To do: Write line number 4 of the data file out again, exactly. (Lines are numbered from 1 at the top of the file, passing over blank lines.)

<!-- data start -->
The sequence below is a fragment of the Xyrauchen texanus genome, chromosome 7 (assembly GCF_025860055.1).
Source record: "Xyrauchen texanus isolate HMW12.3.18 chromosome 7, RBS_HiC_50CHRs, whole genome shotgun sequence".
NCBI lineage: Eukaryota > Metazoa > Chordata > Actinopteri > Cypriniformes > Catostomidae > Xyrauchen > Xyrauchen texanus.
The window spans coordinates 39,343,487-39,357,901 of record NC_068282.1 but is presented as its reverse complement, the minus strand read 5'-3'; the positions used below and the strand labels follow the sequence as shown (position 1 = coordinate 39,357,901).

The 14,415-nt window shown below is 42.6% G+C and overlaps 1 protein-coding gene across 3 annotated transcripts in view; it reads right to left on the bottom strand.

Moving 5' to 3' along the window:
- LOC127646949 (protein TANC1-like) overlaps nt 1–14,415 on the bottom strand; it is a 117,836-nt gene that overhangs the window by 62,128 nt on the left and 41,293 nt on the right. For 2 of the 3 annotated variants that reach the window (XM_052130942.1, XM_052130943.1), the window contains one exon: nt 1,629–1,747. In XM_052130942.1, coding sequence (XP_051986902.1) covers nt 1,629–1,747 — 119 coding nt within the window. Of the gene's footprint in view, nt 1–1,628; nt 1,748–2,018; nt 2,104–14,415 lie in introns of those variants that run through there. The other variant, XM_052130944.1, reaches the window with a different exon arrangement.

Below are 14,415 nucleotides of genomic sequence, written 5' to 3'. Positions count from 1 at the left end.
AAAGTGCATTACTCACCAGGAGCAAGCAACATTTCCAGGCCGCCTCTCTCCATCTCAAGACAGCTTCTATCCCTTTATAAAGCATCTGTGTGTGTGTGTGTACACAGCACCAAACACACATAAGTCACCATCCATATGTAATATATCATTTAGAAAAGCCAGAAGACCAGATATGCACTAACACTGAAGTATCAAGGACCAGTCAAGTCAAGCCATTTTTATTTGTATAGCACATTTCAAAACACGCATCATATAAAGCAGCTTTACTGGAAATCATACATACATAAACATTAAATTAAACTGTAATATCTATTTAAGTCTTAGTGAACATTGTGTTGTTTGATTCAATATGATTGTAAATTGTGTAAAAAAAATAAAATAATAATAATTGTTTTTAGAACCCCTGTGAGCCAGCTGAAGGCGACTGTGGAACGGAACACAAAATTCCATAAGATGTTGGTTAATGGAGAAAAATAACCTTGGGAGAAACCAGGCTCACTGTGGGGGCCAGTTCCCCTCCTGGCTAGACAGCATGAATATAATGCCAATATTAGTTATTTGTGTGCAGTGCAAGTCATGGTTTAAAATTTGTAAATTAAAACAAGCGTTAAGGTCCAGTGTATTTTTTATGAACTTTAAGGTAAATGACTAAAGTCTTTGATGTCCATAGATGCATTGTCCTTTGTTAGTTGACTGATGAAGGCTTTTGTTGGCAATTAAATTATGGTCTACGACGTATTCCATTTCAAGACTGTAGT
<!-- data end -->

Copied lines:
The window spans coordinates 39,343,487-39,357,901 of record NC_068282.1 but is presented as its reverse complement, the minus strand read 5'-3'; the positions used below and the strand labels follow the sequence as shown (position 1 = coordinate 39,357,901).